What is the Under 21 Military CDL Pilot Program?

Under 21 Military CDL Pilot Program

The Federal Motor Carrier Safety Administration (FMCSA) is currently working in partnership with the United States military to recruit 18 to 20-year-old commercial drivers. The Under 21 Military CDL Pilot Program will run for three years. During this timeframe, program recruits will have the legal authority to operate commercial vehicles interstate.

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Alabama to allow 18 to 21-year-olds to drive CMVs intrastate

18 to 21-year-olds will be allowed to drive CMVs intrastate in Alabama.

On May 15, 2019, the Alabama legislature passed a bill that would lower the age a driver can apply for a commercial driver’s license (CDL) for intrastate truck driving from 21 to 18. The Senate passed the bill 24-0 while the House voted 96-1 in favor of passage. Governor Kay Ivey is expected to sign the bill with an effective date of February 17, 2020. Hawaii is now the only state that imposes a minimum age of 21 to obtain an intrastate CDL.

Read moreAlabama to allow 18 to 21-year-olds to drive CMVs intrastate

What is the Unified Registration System?

Find out what the Unified Registration System (URS) is.

The Unified Registration System (URS) was created to simplify and streamline the registration process required by the Federal Motor Carrier Safety Administration (FMCSA). This online process is designed to integrate several different registration procedures to make registering a commercial vehicle more efficient. The URS works as a portal for registration and a database on all regulated organizations and entities, including fleets, motor carriers, intermodal equipment providers (IEPs), and related businesses.

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What is the ELD rule and who is exempt from it?

Find out about the ELD rule and the few exemptions.

Congress passed a bill in 2012 that increased qualifications to receive federal highway funding. Known as MAP-21, or Moving Ahead for Progress in the 21st century, the bill required the Federal Motor Carrier Safety Administration (FMSCA) to make it mandatory for commercial truckers to maintain an electronic logging device (ELD) – in other words, the ELD rule.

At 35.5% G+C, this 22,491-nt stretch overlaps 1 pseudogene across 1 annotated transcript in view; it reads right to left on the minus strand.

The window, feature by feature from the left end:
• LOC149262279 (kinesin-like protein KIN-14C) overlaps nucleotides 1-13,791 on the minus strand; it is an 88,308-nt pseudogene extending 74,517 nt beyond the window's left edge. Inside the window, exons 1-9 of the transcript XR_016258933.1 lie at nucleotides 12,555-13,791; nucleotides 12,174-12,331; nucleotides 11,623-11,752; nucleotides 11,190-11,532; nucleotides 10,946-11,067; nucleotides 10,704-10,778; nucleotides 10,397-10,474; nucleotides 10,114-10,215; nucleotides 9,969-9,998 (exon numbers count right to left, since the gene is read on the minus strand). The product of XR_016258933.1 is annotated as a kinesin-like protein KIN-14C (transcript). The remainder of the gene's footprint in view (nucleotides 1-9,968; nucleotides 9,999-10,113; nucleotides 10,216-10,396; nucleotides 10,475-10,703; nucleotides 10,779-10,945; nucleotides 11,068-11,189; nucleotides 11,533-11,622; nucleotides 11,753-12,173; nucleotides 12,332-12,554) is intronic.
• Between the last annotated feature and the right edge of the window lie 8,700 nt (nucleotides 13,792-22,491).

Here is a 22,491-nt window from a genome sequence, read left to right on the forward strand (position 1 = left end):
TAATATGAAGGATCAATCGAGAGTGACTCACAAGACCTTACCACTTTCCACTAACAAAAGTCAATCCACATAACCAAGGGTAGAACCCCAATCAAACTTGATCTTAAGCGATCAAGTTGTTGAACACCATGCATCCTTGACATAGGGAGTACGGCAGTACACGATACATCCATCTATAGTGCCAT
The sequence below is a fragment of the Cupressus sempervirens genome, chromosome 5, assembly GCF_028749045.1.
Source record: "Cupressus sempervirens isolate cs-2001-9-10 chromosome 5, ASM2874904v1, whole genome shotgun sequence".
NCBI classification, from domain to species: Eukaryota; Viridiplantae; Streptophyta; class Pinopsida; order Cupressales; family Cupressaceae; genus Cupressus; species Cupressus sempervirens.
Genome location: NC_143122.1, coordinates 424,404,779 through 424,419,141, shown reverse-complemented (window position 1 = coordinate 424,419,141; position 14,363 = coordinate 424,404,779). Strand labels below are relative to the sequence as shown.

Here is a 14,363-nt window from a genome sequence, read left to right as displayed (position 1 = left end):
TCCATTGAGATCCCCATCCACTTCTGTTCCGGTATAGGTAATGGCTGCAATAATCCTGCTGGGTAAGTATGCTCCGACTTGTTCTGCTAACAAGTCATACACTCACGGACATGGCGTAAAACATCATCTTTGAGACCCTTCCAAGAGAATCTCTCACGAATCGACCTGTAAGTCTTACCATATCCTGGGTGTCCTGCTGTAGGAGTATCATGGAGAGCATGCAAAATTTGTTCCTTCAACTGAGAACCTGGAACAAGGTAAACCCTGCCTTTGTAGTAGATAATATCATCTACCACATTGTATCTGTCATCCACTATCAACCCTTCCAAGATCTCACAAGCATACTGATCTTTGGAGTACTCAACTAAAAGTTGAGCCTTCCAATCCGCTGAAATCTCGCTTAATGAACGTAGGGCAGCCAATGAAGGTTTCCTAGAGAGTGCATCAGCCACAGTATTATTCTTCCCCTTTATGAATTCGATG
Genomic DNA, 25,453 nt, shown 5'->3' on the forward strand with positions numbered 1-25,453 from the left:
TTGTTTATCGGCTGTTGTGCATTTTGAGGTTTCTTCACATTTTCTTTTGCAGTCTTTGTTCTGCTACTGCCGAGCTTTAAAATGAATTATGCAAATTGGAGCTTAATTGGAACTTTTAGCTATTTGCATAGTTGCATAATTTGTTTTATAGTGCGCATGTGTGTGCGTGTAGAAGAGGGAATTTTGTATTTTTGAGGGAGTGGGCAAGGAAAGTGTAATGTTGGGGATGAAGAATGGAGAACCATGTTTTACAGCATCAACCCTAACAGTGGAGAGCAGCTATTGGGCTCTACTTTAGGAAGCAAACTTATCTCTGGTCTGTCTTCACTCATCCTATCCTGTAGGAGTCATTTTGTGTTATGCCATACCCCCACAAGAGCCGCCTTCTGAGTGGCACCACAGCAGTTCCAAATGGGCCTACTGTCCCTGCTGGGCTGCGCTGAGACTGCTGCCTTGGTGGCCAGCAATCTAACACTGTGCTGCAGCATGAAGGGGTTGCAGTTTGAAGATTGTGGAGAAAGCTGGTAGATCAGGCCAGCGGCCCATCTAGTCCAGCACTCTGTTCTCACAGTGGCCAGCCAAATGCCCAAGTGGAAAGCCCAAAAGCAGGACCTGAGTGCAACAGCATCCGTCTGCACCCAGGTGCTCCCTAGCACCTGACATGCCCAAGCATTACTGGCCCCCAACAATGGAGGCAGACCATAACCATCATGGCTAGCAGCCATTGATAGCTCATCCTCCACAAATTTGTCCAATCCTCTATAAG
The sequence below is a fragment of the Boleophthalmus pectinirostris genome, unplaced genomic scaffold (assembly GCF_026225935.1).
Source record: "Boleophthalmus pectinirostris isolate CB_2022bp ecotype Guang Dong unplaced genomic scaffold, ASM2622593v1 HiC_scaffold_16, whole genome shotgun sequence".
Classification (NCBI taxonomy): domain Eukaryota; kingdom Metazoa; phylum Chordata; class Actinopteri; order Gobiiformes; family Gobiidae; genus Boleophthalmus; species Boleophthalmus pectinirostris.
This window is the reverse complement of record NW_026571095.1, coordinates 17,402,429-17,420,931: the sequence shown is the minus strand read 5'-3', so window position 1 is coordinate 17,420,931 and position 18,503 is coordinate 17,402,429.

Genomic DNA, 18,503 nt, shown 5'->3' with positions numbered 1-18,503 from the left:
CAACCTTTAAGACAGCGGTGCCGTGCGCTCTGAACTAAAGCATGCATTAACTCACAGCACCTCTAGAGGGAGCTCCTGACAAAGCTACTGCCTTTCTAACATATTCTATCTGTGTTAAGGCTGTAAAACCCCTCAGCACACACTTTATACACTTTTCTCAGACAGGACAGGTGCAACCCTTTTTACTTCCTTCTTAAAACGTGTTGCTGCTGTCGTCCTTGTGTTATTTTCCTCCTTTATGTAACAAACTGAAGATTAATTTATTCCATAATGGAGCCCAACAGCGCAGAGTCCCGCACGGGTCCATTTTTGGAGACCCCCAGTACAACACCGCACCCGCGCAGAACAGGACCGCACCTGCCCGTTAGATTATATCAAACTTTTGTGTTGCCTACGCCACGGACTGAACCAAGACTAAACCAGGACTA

Read moreWhat is the ELD rule and who is exempt from it?

How can a motor carrier be sure an ELD is compliant?

Make sure that your ELD device complies with the law.

Most motor carriers are required to utilize an electronic logging device (ELD) in their vehicles. However, understanding all of the associated rules can be difficult. Below is some information to help you make sure you are fully compliant with this law.

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FMCSA to allow trucks to replace rear-view mirrors with cameras

Find out how cameras could replace traditional rear-view mirrors.

Rear-view mirrors on trucks are a standard safety measure, but one that has limitations. In some cases, a camera system has a wider range of view and can enhance safety. In a recent ruling, the Federal Motor Safety Association (FMCSA) agreed to allow large trucks and carriers to use high tech camera systems in place of the traditional dual mirror setup.

Read moreFMCSA to allow trucks to replace rear-view mirrors with cameras

How the government shutdown is affecting the transportation industry

government shutdown trucking DOT FMCSA

The news has been going wild with reports of the government shutdown, which began on December 22, 2018. Many people have been affected by the partial shutdown, and it still seems unclear how long the shutdown will last. The DOT, like many government agencies, has been affected by the partial shutdown, although the Federal Motor Carrier Safety Administration and the Federal Highway Administration have not been greatly impacted. We’ll explain how the government shutdown has affected the DOT, the FMCSA, and the FHWA.

Read moreHow the government shutdown is affecting the transportation industry

Looking ahead: Trucking trends coming your way in 2019

Check out these trucking trends that will be coming your way in 2019.

From concerns about the shortage of qualified drivers (which will continue to grow as Baby Boomers retire) to the continued development of autonomous vehicle technology, 2019 is all about technology and people. What can you expect to hear about in the year to come – and which trucking trends will directly impact your business? A few of the most prevalent are outlined below.

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What do autonomous trucks mean for the trucking industry?

Autonomous trucks could affect the trucking industry.

Tesla, Uber, Volvo, and GM have all either rolled out an autonomous truck or have one in the works – and they are not alone. Most automotive brands are including some form of autonomous vehicle for deliveries in their coming lineup. What does this shift towards self-driving capabilities mean for the industry and for drivers? A few key points to consider about autonomous trucks are detailed below.

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Progressive rolls out Smart-Haul program for ELD-based truck insurance

Progressive recently launched an ELD-based insurance program.

Progressive Insurance recently rolled out a new program called Smart Haul® that gives qualifying truckers a discount on their commercial truck policy for signing up and sharing their Electronic Logging Device (ELD) driving data. The program provides a three percent discount for sharing ELD data. According to Progressive, most customers save an average of $1,384 a year with the Smart Haul® program. But, should you sign up?

Read moreProgressive rolls out Smart-Haul program for ELD-based truck insurance